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Three weeks, one day, seven hours and forty-two minutes

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“If this boy’s mother tried to commit suicide and he’s from a chronically unhappy household- Maybe this wasn’t an abduction at all. What if Bobby simply ran away?”

Rossi quickly cut in before Reid’s idea could be given further thought. With a shake of his head he says “When nine-year-olds run away, they’re usually home for supper.”

“I managed three weeks when I was eight.” Reid retorted.

“Three weeks? They didn’t find you?” Rossi joked back, although with some concern laced in his voice.

“Hmm?” Reid looked up at him, confused for a moment before continuing, “Oh, they didn’t realise I was gone. Makes it significantly easier.” He answered, before looking down at his file again, just missing how the colour drains from the faces of the other people aboard the plane.

“At all?” Prentiss asked, “They didn’t wonder where you were for three weeks?”

At the continuation of the subject Reid finally focussed his attention on the conversation. Looking at his team members, he realised they looked worried. For him, probably. He hadn’t realised his comment had had this effect on them. As much as they were pressing for answers however, Spencer didn’t want to give them.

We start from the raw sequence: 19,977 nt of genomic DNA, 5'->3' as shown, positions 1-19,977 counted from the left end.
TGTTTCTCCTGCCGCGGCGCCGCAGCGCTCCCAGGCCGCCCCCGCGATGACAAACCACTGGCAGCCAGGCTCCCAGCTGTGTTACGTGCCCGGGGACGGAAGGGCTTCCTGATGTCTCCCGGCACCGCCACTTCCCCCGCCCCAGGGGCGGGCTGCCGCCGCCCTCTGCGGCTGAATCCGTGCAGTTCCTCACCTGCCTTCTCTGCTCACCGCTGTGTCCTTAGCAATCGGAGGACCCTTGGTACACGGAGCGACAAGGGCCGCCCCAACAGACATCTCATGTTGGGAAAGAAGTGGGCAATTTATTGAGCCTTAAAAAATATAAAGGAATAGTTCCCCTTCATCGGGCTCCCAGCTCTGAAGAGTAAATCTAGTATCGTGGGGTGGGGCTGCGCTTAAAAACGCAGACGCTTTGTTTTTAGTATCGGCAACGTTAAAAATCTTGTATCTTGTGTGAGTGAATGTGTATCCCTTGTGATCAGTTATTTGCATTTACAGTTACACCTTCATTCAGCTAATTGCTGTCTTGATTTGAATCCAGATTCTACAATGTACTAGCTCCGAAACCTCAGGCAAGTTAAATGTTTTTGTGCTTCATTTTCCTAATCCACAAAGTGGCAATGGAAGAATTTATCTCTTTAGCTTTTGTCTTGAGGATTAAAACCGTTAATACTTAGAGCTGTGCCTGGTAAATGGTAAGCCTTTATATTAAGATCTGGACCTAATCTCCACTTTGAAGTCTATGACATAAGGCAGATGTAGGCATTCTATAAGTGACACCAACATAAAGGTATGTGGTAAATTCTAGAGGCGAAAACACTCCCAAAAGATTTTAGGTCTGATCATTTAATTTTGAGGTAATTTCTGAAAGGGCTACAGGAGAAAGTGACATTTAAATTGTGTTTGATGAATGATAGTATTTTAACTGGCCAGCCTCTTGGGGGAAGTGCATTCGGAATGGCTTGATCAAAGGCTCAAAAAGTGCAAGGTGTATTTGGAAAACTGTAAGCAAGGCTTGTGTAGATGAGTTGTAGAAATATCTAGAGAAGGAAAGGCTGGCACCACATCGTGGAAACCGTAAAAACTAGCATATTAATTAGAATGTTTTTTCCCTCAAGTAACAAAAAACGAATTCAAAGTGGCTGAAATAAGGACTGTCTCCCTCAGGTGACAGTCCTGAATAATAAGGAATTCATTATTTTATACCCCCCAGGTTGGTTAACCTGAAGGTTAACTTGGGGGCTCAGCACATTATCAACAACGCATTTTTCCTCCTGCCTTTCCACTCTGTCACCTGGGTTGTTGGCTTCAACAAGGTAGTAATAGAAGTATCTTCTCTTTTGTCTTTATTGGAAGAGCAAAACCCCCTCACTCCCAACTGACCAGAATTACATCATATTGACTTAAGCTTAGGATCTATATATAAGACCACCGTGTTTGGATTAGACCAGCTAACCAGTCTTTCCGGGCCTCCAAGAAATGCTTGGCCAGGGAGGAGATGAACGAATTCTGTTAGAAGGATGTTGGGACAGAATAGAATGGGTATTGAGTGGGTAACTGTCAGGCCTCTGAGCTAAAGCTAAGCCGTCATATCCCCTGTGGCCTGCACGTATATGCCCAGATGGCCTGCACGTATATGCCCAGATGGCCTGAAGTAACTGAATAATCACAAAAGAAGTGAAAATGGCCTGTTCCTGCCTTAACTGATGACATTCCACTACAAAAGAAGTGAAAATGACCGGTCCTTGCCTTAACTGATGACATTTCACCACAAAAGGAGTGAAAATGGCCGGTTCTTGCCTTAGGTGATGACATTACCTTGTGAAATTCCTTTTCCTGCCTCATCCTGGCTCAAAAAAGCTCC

He realised then that he shouldn’t have mentioned it at all, considering how much he hates recalling the memory. He takes half a second to curse himself for it, before he realises he should defuse the situation to have any chance of them dropping the subject.

“It wasn’t of importance, forget I mentioned it. Where were we on the case?”

JJ looked ready to combat his change of subject, opening her mouth to speak, when Hotch cut her off before she could even begin.

“JJ, you and I will talk to the mother.” Even though Hotch accepted Reid’s conversation change, he looked far from comfortable dismissing it. He would probably mention it later, Reid realised. Hotch still continued however. “Morgan and Reid, go to the boy’s house. Prentiss, you and Dave assess the site where the mother claims to have dropped him off.”


Morgan and Reid were in the car en route to their assigned location when Morgan inevitably mentioned Reid’s earlier statement. “Are you gonna talk about what you said earlier?”

Reid astutely continued looking out the passenger side window of their car. “Right, of course. I wondered if the unsub wouldn’t have- ”

“No, I didn’t mean that and you know it. Stop doing that, stop pushing away from it.”

With an exasperated sigh Reid conceded “I don’t know what you want from me Morgan,” he finally stopped looking out the window to focus on the other man, “Yes, I ran away for three weeks. I feel it’s clear by now that I was and still am above average intelligence, it wasn’t too hard so I was rather successful. Will that be all? We have a child to look for.”

Reid realised that it might not have been the calmest of responses he could have given, which was only confirmed by Morgan raising an eyebrow and turning to look at him for a moment before returning his eyes to the road.

“I’m not talking about you being away for three weeks, I’m talking about no-one realising you were gone. Now I can clearly tell you don’t want to talk about it, which makes me believe you don’t like it either. So you’re gonna have to-”

“‘Gonna have to talk about it’? I don’t have to do anything, and I’d very much appreciate it if you respected our rule of no profiling in the team.”